Wednesday, September 19, 2018

Nakalimutan Ko Nang Kalimutan Ka

Jaz (Alex Gonzaga) and Migs (Vin Abrenica) first meet in Bataan. She is there to check out the Ruined Bar which is popular for its spoken word gigs. He is there because he is brokenhearted after his fiancée leaves him without an explanation. The two enjoy their time together and engage in a rebound romance. One year later, he leaves her after one call from his ex. Unable to move on, she seeks the help of Dr. Rolex (Candy Pangilinan), a quirky doctor who claims that she can cure heartbreak by literally changing a patient’s heart. The tag line of her clinic, NSKTN KLINIKA, is: “Change your heart. Change your mind. Change your life!” after all. Jaz arrives in a consultation room full of patients who are desperate to get rid of their memories for the sake of moving on. When her turn comes, she hesitates, but eventually decides to have the procedure done once and for all.

The film is dull, and I am not saying this in a figurative sense. The film is literally dull. You can tell by the choice of neon and vivid tones that the director was going for something bright and perky, which could have helped in making the atmosphere more vibrant. That sets the audience’s mood, you know. However, for some reason the colors do not register well onscreen. Instead, they appear rather blurry and with some sort of greyish tone. It just feels like an opportunity lost to deliver a glossier end product.

In terms of acting, Gonzaga’s style has always been leaning more on Rufa Mae’s, who appears in a cameo. You know how she uses her pitchy voice and exaggerated movements to deliver a portrayal that was amusing 10 years ago but just feels dated and passé now? The difference, perhaps, is that Gonzaga can also do decent drama, but for some reason the two distinct techniques do not jive well. The good news is that the second half has more concentration of feels, which is why the trajectory of her portrayal stabilizes as the film reaches its climax. In the end, she proves that she is still capable of headlining a movie, although she obviously won’t be winning over all of her critics with this project alone.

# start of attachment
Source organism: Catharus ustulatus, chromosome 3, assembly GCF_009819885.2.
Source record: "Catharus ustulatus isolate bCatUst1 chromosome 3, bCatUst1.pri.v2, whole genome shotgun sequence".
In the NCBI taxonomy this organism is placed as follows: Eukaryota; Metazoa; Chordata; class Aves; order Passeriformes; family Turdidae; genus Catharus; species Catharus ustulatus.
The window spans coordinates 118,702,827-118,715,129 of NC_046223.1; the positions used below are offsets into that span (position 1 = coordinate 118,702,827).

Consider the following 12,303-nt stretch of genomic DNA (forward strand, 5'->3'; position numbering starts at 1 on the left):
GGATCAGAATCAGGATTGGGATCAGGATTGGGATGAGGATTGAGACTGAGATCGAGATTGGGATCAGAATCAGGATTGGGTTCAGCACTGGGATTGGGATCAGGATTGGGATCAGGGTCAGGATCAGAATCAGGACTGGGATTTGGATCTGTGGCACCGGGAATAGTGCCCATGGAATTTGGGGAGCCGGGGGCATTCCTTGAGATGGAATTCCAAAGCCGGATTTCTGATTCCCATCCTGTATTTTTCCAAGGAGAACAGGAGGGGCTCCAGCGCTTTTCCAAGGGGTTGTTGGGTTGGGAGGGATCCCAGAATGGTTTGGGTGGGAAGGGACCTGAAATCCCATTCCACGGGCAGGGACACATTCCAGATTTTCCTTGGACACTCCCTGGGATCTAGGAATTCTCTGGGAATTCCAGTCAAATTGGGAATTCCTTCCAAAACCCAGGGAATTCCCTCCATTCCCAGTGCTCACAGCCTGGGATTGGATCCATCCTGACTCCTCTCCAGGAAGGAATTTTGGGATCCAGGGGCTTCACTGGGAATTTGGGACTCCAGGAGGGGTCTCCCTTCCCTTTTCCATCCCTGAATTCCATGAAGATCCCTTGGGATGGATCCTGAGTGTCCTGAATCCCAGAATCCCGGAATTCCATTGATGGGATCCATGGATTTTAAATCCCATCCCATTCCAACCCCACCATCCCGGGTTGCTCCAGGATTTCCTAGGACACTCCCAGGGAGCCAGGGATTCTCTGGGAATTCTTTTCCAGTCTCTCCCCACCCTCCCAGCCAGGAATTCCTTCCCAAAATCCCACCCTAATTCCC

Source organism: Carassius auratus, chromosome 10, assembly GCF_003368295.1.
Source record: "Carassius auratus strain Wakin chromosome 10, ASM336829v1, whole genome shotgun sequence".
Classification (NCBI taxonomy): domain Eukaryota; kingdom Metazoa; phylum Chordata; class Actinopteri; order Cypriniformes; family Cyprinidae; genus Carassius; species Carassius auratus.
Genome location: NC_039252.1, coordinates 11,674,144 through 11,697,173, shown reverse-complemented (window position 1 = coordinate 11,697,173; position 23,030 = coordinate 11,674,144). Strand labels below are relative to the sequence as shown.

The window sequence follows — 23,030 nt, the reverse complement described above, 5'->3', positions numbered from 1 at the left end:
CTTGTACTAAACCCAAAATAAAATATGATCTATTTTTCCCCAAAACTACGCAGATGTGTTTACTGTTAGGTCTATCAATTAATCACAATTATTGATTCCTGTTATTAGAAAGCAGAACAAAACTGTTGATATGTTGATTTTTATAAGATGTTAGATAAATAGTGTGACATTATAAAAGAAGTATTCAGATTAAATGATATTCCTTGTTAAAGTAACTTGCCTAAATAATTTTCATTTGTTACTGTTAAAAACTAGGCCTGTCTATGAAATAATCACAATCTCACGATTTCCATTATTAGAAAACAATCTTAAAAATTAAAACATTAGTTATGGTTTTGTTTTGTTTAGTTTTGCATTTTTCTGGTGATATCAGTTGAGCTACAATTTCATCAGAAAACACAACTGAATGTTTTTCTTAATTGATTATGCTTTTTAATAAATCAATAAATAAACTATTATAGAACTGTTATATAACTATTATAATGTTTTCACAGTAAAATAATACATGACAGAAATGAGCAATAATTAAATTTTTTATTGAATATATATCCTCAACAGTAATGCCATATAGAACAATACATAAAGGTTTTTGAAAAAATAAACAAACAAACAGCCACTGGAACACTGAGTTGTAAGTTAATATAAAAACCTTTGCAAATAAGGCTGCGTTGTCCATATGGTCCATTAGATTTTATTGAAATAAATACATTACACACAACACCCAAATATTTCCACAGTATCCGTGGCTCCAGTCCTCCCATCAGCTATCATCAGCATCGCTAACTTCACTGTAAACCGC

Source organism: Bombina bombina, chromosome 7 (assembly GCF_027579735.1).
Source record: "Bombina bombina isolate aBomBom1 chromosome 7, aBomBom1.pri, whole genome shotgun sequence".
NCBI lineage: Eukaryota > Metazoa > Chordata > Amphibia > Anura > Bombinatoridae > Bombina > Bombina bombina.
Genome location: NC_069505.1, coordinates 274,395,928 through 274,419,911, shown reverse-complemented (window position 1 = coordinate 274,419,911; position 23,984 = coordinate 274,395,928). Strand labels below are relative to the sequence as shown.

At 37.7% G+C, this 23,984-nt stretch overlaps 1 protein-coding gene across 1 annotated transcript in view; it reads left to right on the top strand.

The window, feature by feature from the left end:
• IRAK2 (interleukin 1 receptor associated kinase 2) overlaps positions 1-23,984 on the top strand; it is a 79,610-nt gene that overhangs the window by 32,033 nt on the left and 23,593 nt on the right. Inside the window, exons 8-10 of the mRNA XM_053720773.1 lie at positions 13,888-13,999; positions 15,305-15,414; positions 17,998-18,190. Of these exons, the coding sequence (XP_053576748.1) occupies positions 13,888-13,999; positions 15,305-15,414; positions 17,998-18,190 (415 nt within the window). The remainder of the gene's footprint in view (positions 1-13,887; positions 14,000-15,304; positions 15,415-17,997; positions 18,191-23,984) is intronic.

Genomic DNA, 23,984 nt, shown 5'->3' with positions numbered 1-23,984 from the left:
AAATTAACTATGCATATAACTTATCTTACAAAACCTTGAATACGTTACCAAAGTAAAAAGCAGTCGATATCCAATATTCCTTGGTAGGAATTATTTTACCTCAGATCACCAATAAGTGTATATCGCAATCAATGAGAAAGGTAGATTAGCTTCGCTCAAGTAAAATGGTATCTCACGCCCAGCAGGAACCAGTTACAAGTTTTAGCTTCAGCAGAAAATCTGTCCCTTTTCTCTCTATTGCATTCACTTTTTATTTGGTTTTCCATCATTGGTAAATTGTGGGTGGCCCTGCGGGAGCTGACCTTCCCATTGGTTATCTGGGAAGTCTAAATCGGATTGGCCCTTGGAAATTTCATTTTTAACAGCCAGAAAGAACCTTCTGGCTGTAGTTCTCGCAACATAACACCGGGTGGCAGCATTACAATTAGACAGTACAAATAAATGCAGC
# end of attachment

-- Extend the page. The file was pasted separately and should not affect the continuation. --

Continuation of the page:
Kimpoy (Jerald Napoles) is a good sidekick but the decision to cast him for nothing more as comic relief is evident with the jokes that he cracks, most of which do not really connect and fall flat. This is confusing, because he has his own dramatic moments as well but as part of the audience you do not know whether you should be taking it seriously or if it is still supposed to be funny. It’s nice, though, that the friend zone subplot is not forced. Sometimes, a friend coming fresh from a breakup needs exactly just that, a friend. Not another rebound.

It is also good thing that they do not anchor the narrative on the erasure of memories subplot of the clinic because it just feels like a local rehash of Eternal Sunshine of the Spotless Mind, and that film already does an excellent job in pushing its unique view about moving on and letting go. Instead, you get to see Pangilinan and the clinic just at the beginning and towards the end. Jaz does all of the reminiscing and flashbacks BEFORE the procedure, instead of going down the Memento route for the entire duration of the movie. It is a wise decision and the story flow that they choose helps you relate more to the heartbreak.

The story features Bataan as the obligatory excursion, which is a good thing because we get to see what there is to see there. That province is not that far away from Manila, but every time someone invites us to go there we always end up not going because there seems to be nothing much to see. At least now we are aware of some of the tourist hotspots for future weekend getaways.

Perhaps what the film helps popularize more, though, is the growing fandom of spoken word as performance art. Juan Miguel Severo has a cameo as himself performing his Wet Pillows monologue. That guy is just so intense onscreen you have to wonder how moving that speech must be if heard live. Gonzaga gets to perform her own piece, too, and it is just as emotive and with enough feels. Overall, what Nakalimutan Ko Nang Kalimutan Ka offers is an honest view on breaking up and moving on. Toned down a bit as far as hysterics and slapstick are concerned, it could have been a better movie.

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